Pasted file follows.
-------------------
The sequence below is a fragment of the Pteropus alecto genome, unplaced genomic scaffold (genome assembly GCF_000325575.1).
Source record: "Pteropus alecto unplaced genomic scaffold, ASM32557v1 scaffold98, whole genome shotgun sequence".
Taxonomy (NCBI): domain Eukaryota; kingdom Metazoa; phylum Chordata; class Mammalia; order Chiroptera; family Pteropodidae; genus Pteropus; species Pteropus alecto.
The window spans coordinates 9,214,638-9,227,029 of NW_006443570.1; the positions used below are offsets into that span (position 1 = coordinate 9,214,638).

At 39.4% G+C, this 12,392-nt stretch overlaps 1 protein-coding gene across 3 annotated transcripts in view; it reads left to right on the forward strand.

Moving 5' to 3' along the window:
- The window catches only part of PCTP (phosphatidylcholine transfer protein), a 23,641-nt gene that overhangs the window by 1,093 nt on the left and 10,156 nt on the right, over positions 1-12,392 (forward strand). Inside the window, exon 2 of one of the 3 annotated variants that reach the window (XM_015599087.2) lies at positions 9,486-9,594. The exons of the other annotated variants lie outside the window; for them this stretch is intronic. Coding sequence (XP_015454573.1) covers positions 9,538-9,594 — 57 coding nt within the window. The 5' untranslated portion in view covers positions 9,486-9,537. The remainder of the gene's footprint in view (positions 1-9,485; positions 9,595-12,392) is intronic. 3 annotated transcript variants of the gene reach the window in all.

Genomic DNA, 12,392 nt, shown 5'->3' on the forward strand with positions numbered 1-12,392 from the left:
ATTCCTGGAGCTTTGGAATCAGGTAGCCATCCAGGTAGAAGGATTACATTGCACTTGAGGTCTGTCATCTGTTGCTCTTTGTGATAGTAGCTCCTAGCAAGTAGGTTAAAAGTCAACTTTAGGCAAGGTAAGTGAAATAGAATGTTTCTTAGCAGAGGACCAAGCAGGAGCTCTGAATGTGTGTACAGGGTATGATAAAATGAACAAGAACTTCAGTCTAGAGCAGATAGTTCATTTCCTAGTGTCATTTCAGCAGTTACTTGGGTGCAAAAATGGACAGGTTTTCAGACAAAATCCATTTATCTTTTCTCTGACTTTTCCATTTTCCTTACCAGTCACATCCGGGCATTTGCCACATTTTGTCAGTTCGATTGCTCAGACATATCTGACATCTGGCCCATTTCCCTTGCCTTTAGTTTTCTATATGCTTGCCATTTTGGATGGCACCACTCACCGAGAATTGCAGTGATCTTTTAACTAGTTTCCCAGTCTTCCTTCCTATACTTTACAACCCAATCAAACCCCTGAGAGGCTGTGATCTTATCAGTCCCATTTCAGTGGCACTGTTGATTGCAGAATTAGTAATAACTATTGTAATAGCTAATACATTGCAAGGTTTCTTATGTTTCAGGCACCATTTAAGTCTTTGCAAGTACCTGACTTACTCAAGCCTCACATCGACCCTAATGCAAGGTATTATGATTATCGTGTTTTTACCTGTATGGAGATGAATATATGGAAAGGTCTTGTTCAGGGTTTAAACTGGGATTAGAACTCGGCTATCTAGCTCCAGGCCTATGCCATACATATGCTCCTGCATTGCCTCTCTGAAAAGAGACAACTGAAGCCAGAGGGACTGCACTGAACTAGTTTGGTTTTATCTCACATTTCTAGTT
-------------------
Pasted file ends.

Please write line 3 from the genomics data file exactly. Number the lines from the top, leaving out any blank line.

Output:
Taxonomy (NCBI): domain Eukaryota; kingdom Metazoa; phylum Chordata; class Mammalia; order Chiroptera; family Pteropodidae; genus Pteropus; species Pteropus alecto.